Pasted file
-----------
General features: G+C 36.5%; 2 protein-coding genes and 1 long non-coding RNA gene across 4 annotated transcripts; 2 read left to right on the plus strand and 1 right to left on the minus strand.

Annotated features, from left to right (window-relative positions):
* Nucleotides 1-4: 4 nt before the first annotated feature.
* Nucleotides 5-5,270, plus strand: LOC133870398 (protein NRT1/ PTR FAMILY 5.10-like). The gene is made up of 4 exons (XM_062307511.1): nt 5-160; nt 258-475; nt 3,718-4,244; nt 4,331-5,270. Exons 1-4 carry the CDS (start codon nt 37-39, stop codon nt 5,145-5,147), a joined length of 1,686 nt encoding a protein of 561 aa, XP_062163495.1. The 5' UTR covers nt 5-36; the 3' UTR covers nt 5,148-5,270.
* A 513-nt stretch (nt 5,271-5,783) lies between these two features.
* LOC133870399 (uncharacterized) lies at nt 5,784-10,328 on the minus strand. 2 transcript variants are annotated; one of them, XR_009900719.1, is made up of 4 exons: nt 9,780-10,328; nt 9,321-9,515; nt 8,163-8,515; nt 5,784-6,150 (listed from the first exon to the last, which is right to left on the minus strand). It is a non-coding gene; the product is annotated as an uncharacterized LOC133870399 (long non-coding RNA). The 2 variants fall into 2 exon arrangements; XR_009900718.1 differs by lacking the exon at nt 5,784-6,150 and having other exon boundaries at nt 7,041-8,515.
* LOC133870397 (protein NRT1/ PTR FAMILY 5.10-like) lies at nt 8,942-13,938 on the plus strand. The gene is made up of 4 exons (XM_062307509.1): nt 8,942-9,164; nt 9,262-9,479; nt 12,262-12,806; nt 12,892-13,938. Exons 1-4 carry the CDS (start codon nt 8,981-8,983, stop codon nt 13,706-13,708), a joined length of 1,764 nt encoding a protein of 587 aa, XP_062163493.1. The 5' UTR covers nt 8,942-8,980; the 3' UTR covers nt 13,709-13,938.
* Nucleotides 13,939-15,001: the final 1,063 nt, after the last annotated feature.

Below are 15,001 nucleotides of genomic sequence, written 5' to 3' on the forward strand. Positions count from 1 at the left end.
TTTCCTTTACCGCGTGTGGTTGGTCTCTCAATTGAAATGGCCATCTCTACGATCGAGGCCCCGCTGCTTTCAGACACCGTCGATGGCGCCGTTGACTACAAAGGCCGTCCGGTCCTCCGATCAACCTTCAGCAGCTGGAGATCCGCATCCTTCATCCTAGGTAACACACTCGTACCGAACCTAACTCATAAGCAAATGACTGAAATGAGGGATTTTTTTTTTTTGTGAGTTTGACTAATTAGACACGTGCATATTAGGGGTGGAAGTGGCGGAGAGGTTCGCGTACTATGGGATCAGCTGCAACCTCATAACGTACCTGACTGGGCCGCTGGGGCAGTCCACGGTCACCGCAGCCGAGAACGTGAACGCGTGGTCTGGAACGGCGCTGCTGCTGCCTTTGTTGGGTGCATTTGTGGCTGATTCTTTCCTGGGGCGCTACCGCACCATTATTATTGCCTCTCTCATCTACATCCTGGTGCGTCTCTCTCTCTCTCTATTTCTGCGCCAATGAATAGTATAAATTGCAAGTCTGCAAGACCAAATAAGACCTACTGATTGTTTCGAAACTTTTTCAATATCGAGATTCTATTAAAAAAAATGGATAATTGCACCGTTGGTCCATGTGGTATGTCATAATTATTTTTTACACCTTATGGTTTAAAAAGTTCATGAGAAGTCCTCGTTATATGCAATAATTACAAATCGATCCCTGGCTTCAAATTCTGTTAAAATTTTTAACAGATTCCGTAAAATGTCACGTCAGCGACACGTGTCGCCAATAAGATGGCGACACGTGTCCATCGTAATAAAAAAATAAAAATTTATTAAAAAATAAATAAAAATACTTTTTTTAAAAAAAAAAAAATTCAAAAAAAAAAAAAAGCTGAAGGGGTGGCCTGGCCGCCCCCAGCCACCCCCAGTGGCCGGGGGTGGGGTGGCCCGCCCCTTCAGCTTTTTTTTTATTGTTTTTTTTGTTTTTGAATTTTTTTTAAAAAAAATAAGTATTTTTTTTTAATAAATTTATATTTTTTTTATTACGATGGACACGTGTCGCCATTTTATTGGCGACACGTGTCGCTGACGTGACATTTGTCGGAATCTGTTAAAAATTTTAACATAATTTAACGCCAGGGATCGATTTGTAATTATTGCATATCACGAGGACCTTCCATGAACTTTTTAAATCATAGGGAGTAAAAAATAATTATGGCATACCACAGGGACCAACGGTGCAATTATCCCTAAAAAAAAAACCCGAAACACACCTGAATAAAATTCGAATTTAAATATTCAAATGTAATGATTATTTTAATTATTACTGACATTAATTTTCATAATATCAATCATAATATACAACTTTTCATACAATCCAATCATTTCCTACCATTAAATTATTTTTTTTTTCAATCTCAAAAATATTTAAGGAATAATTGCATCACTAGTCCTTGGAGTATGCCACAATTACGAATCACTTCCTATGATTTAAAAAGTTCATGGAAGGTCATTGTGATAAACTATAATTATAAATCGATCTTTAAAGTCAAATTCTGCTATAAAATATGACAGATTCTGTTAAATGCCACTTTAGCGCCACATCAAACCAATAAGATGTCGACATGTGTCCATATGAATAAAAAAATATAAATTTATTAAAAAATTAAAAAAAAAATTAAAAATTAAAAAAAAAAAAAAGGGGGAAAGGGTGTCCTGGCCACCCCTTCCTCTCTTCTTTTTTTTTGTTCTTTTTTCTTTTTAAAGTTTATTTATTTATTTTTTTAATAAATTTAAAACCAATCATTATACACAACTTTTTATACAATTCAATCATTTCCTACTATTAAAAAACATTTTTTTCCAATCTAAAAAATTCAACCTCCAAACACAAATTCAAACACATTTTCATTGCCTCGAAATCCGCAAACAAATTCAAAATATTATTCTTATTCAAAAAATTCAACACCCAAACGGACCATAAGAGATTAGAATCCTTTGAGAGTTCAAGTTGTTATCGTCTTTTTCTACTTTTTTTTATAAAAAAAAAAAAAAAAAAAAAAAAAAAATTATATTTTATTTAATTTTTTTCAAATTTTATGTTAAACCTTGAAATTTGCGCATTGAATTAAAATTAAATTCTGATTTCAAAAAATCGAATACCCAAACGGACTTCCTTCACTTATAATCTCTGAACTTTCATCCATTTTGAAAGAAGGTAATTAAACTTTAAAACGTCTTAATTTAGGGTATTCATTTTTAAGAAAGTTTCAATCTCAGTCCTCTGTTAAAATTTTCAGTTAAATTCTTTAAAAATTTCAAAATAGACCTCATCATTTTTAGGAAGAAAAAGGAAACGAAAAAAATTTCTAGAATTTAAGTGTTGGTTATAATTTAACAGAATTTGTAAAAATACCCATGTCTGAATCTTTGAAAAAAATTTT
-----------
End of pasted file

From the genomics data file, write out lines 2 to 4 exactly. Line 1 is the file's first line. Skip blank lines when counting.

Annotated features, from left to right (window-relative positions):
* Nucleotides 1-4: 4 nt before the first annotated feature.
* Nucleotides 5-5,270, plus strand: LOC133870398 (protein NRT1/ PTR FAMILY 5.10-like). The gene is made up of 4 exons (XM_062307511.1): nt 5-160; nt 258-475; nt 3,718-4,244; nt 4,331-5,270. Exons 1-4 carry the CDS (start codon nt 37-39, stop codon nt 5,145-5,147), a joined length of 1,686 nt encoding a protein of 561 aa, XP_062163495.1. The 5' UTR covers nt 5-36; the 3' UTR covers nt 5,148-5,270.